THE INQUIRY into the fire heard that Kensington and Chelsea Tenant Management Organisation (KCTMO) held a ‘secret’ meeting with contractor Rydon to cut the costs of the project.

The inquiry resumed on 7 September, and its first day saw Rydon’s commercial manager state that the company ‘struggled’ to find cladding specialists for the refurbishment of the tower. Last week, Harley’s owner Ray Bailey said that he did not know that Celotex insulation was flammable, and accused the company of ‘misleading’ his firm.

It was then revealed that his 25 year old son – Ben Bailey - was hired to project manage the refurbishment, while he had also called for a full combustibles ban; other Harley staff continued to testify, with no technical manager said to have been in place that was qualified to advise on fire performance, and an estimating error was made about cladding costs.

Then, its former design manager revealed that emails, documents and drawings relating to the refurbishment ‘appear to have been lost forever’ after a laptop was wiped. After that, it was revealed that ‘nobody’ at Harley ‘was designated with the responsibility of assessing the fire safety of products used’, alongside a series of revelations about lack of experience, cost issues and competence.

Ben Bailey then revealed that the insulation used was sold ‘at almost 50% discount’ for use on the tower, and then further evidence was given by Mr Bailey and cladding fabricator CEP’s senior sales manager Geof Blades. In October, Harley’s project manager admitted that he had not understood a warning about cavity barriers; one of the fabricators denied recommending the aluminium composite material (ACM) used; and other issues were raised.

At the end of last month it was revealed that the insulation used in the refurbishment of Grenfell Tower was ‘originally suggested’ to meet an ‘aspirational’ thermal efficiency target, but without any ‘basic checks’ regarding fire performance. Recently, representatives of cladding subcontractor Osborne Berry agreed its work on the project was ‘shocking’ and ‘unacceptable’, while another denied having a ‘lack of respect’ for residents.

Royal Borough of Kensington and Chelsea’s (RBKC’s) building control officer responsible for Grenfell, and his manager at the time, were questioned, before the council and main contractor Rydon were criticised in the first session of Artelia’s evidence. Artelia staff discussed how KCTMO had ‘struggled with design issues’, and chances they missed to help prevent the fatal fire; and had warned it that the refurbishment ‘would fail’ unless there was a ‘fundamental review’ of its scope, while resident issues and surveys were explored.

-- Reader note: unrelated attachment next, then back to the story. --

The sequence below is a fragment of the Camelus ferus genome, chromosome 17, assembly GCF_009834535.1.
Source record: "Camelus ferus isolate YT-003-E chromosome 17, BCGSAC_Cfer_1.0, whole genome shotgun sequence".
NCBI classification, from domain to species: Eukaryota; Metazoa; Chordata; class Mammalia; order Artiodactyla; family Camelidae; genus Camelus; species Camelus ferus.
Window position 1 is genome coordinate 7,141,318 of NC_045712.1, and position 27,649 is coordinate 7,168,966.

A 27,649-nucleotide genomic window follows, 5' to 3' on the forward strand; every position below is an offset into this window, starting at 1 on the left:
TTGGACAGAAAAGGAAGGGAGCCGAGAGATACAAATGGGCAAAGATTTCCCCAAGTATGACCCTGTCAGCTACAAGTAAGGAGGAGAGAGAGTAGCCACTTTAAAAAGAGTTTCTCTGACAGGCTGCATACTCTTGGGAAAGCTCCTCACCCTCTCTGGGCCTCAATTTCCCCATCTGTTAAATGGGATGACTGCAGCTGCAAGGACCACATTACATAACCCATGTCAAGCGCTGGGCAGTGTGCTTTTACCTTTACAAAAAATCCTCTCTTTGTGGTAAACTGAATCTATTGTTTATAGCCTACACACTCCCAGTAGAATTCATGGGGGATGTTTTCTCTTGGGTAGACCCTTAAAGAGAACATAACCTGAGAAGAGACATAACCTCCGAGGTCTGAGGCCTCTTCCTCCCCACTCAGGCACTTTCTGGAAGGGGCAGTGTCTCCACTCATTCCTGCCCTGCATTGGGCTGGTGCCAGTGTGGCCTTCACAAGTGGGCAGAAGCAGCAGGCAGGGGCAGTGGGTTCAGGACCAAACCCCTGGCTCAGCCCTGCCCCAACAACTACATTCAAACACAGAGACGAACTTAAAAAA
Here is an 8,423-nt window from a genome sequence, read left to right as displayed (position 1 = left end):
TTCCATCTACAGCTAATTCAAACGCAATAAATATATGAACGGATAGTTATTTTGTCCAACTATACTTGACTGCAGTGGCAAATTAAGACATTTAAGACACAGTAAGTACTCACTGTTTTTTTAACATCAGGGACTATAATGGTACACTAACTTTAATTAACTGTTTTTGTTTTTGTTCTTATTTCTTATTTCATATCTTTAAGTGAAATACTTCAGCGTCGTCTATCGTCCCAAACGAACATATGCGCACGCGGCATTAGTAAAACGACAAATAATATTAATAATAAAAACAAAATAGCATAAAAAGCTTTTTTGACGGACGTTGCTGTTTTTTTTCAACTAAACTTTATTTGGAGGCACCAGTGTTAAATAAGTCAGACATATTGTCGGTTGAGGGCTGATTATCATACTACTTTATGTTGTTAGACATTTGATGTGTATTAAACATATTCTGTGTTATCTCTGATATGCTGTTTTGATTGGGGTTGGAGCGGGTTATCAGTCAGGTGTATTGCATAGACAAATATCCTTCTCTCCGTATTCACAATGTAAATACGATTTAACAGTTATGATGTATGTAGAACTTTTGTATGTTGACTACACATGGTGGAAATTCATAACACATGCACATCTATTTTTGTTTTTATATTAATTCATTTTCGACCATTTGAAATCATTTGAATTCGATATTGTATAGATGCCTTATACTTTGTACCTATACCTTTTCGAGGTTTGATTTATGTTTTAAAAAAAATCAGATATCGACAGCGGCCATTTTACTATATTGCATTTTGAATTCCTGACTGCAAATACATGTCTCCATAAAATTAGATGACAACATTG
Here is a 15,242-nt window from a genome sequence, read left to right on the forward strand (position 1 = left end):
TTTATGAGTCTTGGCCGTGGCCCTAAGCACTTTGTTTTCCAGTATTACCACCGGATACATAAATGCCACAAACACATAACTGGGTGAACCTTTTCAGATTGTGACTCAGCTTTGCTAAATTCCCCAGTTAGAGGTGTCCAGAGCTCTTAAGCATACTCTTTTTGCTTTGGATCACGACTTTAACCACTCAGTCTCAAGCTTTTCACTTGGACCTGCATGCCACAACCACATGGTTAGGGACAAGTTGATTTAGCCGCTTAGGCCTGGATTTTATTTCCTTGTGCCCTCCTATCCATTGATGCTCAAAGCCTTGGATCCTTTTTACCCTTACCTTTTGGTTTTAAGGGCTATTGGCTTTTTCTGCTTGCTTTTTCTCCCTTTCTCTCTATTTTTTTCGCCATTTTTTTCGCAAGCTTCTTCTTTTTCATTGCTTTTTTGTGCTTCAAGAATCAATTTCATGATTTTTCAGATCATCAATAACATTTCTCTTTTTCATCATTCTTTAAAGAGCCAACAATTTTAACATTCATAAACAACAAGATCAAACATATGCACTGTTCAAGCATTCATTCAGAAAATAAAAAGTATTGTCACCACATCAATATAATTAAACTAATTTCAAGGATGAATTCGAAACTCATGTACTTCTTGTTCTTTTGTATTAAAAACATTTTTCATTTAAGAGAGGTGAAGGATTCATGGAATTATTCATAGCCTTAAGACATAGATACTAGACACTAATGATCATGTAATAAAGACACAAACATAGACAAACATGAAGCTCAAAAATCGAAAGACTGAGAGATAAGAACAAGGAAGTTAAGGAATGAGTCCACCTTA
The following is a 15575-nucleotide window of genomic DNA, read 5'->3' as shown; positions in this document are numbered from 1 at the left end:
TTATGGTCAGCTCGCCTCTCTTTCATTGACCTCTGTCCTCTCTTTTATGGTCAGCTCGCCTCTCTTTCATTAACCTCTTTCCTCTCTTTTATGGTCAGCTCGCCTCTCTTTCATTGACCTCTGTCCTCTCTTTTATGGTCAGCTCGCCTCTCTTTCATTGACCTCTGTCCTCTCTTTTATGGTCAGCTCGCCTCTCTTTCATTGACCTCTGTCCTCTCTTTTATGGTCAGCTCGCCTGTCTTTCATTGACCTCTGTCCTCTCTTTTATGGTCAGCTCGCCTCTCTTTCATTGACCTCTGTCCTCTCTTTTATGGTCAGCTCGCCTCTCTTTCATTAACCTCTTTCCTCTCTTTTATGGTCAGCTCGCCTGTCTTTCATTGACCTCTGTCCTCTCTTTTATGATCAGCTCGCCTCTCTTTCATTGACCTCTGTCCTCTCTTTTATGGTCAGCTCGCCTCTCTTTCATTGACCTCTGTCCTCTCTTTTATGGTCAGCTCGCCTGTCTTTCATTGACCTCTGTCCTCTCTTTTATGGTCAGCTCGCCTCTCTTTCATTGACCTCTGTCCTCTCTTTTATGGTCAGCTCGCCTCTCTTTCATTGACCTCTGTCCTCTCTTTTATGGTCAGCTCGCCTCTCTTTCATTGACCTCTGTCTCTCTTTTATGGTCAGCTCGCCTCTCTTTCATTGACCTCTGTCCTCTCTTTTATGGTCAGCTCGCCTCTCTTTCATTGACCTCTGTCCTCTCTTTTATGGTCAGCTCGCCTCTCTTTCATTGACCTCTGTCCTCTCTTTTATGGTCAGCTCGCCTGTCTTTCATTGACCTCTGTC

Earlier this month, Studio E were ‘not asked’ about their experience of high rise residential cladding pre appointment to Grenfell, while KCTMO’s value engineering was denied to be ‘cost cutting’; and most recently the government appointed Ali Akbor to the inquiry panel, while further KCTMO evidence was heard.

The Guardian has now reported on the latest KCTMO witness, David Gibson – its head of capital investment at the time – and said that KCTMO had held a ‘secret meeting’ to cut the costs of the project, including the ‘switch to cheaper cladding’, despite having been ‘warned by lawyers that it would break procurement law and could void the main contract’. Mr Gibson organised a ‘secret’ and ‘offline’ meeting with contractor Rydon, at which the two agree ‘more than £800,000’ in savings.

Mr Gibson confirmed the meeting – held in March 2014 – which was not minuted, and Rydon ‘subsequently agreed to drop landscaping works, cut the cost of windows, and switch more expensive zinc cladding panels’ for ACM. This cut the budget from £9.2m to £8.4m, and the £293,368 savings on cladding amounted to less than £2,500 per apartment.

He also confirmed he ‘ignored legal advice’ that these secret negotiations would break European procurement rules, as Rydon had ‘yet to be formally appointed’ after a public tender process. The company had quoted lower than rival bids and £800,000 less than KCTMO’s own advisors, but the inquiry was told KCTMO ‘still wanted increased savings before awarding the contract’, and neither Studio E nor KCTMO’s advisers Artelia were told about the meeting.

On the same day as this meeting, Rydon was appointed preferred bidder in a formal letter which ‘did not mention it had agreed’ to cut ‘at least’ £800,000 from the formal bid. KCTMO lawyers had warned the negotiations would breach regulations, and said value engineering could take place ‘after the awarding of a contract, but not before’, and Mr Gibson confirmed he had ‘read and understood’ this advice, and knew the negotiations were ‘contrary’.

Inquiry counsel Richard Millett stated that ‘there was a good reason for not telling the other bidders that one of the reasons for awarding the contract was that Rydon had agreed to reduce their price by £800,000 or so. That is that because if they discovered the TMO were discussing cost savings with Rydon prior to the award, that raised the risk of a challenge to the award decision’. In response, Mr Gibson said only ‘correct’.

He had undertaken ‘an improper and compromised process with Rydon’, Mr Millett suggested, and knew it was wrong, which explained why Mr Gibson did not mention the meeting in his witness statement, which had said the tender process was ‘rigorous and transparent’ and conducted within the rules. Mr Millett suggested this was ‘misleading’, to which Mr Gibson said ‘I disagree’.